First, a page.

Amazon’s attorneys will go before a judge Monday morning to try to overturn the historic union election at a Staten Island warehouse in March.
The proceeding — an administrative hearing conducted by the National Labor Relations Board — has so far allowed Amazon to punt any contract negotiations with the nascent Amazon Labor Union, which is demanding raises, longer breaks and job security, among other workplace changes.
“These objections are insulting to the workers of JFK8,” said ALU President Chris Smalls in a statement ahead of the hearing. “[They] survived the pandemic and defeated a trillion-dollar company just to see Amazon use their highly-paid lawyers to try to silence the voices of thousands of workers.”
Union lawyers also say there could be even broader ramifications for workers across the country if Amazon appeals the NLRB’s decision to the federal courts — and it winds up before the conservative U.S. Supreme Court.
“This is part of a broad attack on American workers and on the American labor movement,” said Seth Goldstein, an attorney for the Amazon Labor Union, who warned an appeal to federal courts could further erode protections established by the National Labor Relations Act. “It’s already a weak law. They can further weaken it.”
In documents filed with the NLRB, Amazon claimed organizers used, “objectionable, coercive, and misleading behavior,” to allure workers to vote ‘yes’.
But the company also argued that the regional NLRB office, which oversees workplaces in Brooklyn, Staten Island and Long Island, tipped the scales in favor of workers, in a number of ways. Goldstein said he views that argument as a pretext to challenge the NLRB’s authority in further appeals. Though the board denies Amazon’s allegations, it transferred the case to an administrative judge in Phoenix, Arizona.
“We’re pleased the NLRB granted this hearing and we look forward to this week’s proceedings,” said Kelly Nantel, an Amazon Spokesperson. “We filed evidence supporting our objections which we believe will demonstrate that the actions of the Region and the ALU improperly suppressed and influenced the vote.”
The proceeding is likely to last several days, after which the regional director who oversees Arizona, Nevada, Texas and New Mexico, will decide whether to dismiss the objections and uphold the Amazon Labor Union’s win, or to side with Amazon and toss the results of the election. If Amazon loses, the company is likely to appeal the decision, which could push contract negotiations back even further.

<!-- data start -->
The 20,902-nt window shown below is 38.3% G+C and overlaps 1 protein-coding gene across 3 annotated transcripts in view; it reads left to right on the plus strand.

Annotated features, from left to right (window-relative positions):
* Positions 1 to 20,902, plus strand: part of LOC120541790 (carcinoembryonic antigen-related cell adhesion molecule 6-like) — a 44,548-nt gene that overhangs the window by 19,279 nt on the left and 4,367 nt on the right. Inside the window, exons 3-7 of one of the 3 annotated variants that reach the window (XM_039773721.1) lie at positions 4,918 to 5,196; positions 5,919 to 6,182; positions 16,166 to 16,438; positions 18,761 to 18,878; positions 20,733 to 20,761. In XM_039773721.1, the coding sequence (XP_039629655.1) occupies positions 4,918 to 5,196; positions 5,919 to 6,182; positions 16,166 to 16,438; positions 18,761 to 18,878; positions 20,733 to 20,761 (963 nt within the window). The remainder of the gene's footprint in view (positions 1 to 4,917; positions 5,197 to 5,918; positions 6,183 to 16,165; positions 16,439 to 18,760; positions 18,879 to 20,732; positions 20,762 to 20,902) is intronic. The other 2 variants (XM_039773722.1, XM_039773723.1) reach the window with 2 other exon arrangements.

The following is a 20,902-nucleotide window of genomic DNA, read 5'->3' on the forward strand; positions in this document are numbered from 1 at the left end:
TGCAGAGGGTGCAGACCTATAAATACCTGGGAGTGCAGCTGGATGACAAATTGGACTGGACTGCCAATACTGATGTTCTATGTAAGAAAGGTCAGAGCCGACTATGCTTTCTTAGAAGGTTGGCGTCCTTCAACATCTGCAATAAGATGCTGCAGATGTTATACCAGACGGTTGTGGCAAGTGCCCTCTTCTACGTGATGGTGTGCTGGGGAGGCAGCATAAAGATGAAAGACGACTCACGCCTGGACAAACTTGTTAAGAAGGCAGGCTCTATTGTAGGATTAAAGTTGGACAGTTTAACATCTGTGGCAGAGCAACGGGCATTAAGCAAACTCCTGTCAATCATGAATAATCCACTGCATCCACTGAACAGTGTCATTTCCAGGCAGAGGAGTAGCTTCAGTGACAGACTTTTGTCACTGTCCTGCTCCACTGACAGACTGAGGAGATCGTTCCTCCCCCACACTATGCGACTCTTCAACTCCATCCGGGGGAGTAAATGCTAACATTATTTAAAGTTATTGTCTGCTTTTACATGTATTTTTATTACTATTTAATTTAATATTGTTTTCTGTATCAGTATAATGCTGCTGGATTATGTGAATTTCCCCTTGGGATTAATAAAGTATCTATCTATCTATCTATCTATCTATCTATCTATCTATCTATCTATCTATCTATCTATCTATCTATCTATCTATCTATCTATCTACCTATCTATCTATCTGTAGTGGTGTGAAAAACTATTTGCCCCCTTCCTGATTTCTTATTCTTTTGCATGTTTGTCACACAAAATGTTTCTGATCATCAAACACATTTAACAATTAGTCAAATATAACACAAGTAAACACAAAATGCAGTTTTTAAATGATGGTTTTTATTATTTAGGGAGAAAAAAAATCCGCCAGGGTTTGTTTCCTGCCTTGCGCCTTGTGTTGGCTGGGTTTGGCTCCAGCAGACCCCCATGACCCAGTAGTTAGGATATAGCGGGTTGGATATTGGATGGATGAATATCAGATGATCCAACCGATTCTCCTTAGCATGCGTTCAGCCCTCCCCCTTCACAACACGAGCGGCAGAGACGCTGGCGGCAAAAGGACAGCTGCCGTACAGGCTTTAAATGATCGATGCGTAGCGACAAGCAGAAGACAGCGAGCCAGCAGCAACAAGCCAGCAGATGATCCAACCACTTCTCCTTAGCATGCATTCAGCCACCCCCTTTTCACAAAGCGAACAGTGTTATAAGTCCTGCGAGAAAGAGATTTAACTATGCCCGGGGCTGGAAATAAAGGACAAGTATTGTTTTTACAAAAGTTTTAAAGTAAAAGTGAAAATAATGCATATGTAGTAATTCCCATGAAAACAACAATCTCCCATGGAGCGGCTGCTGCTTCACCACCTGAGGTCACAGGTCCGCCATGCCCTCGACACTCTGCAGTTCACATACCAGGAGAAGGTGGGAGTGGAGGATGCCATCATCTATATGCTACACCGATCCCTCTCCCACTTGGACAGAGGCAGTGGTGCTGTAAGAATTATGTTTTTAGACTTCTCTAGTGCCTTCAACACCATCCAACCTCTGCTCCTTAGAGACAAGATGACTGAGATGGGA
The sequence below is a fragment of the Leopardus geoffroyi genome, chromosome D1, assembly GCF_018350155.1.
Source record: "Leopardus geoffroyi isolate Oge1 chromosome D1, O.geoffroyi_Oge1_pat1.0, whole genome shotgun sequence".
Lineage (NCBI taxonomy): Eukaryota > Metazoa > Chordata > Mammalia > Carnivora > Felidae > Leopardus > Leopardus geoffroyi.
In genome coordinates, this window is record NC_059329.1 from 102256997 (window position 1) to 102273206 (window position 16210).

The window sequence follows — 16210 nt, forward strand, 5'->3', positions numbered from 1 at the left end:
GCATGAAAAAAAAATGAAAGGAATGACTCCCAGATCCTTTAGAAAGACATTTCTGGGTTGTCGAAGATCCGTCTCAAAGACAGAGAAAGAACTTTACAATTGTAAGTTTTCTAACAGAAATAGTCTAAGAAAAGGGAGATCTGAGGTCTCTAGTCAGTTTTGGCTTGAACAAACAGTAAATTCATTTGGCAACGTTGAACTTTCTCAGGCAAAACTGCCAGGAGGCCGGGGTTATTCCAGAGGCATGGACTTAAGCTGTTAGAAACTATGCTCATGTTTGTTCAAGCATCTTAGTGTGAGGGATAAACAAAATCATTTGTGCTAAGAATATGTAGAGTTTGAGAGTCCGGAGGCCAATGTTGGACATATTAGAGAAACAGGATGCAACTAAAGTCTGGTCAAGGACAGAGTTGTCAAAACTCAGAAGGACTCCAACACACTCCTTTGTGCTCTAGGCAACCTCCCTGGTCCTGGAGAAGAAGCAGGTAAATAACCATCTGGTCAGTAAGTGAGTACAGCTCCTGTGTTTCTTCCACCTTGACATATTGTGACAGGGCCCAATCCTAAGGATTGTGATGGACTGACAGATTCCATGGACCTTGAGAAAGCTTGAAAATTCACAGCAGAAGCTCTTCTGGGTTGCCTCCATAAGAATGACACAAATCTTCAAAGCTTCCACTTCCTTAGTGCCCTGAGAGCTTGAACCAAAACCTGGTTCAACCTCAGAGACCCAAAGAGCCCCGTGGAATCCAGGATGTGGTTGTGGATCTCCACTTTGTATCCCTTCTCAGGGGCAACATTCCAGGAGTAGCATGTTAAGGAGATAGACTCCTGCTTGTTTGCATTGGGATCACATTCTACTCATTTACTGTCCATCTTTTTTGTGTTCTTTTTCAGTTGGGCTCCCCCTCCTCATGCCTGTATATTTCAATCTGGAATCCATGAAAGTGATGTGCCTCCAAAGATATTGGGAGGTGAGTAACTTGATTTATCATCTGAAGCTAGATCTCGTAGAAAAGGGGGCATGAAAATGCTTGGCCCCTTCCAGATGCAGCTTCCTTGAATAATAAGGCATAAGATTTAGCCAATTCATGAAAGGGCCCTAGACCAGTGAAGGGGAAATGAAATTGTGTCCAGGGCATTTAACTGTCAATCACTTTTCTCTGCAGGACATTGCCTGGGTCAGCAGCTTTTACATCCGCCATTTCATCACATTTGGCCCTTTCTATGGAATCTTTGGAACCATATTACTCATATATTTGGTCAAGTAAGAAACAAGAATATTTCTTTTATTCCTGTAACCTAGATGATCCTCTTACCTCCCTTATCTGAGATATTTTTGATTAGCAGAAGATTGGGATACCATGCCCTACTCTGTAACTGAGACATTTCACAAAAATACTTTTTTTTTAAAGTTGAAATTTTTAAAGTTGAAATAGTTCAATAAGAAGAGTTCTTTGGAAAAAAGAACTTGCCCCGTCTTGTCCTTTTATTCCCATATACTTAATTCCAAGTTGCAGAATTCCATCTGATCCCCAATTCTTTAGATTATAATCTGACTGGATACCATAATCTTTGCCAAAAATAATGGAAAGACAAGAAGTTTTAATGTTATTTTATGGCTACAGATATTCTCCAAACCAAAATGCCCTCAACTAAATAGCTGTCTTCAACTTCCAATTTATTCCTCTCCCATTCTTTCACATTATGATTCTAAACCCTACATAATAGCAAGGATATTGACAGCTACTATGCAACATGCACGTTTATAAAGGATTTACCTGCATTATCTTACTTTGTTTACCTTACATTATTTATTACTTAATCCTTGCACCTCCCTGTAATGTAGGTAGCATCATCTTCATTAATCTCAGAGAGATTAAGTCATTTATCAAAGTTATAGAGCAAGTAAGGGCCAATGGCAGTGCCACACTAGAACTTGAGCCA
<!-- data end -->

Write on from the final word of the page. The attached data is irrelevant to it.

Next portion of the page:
In March, 2,654 workers at the JFK8 fulfillment center on Staten Island voted to unionize, beating out those opposed by 523 votes. Nearly 60% percent of more than 8,000 eligible voters cast ballots in the election, according to the NLRB. At a subsequent vote at the LDJ5 warehouse across the street from the JFK8 facility, the Amazon Labor Union didn’t have enough votes to form a union.
In the months since the ALU victory, Amazon’s anti-union tactics have continued, attorneys and organizers say. Several more union organizers have been fired in recent months, including Pasquale Cioffi, a Republican and former longshore worker, who was credited with converting an estimated 500 voters in the final days of the election, Jacobin reported.
In a separate legal proceeding occurring at the same time as the company’s challenge to the election results, Amazon is defending against charges it repeatedly violated federal labor law by confiscating union literature, surveilling and intimidating employees and firing organizer Daequan Smith. That trial started last week and was expected to continue Monday.
In a letter sent this month to Amazon CEO Andrew Jassy, U.S. Senators Bernie Sanders and Kirsten Gillibrand, implored the company to recognize the election victory and start negotiating.
“We strongly urge you to respect the will of Amazon workers by dropping your objections, recognizing the Amazon Labor Union and negotiating in good faith before the NLRB hearing on June 13th,” the letter reads. “It is time for Amazon to end its blatant disregard of labor law and treat workers with the respect and dignity they deserve.”
This story has been updated with additional comment.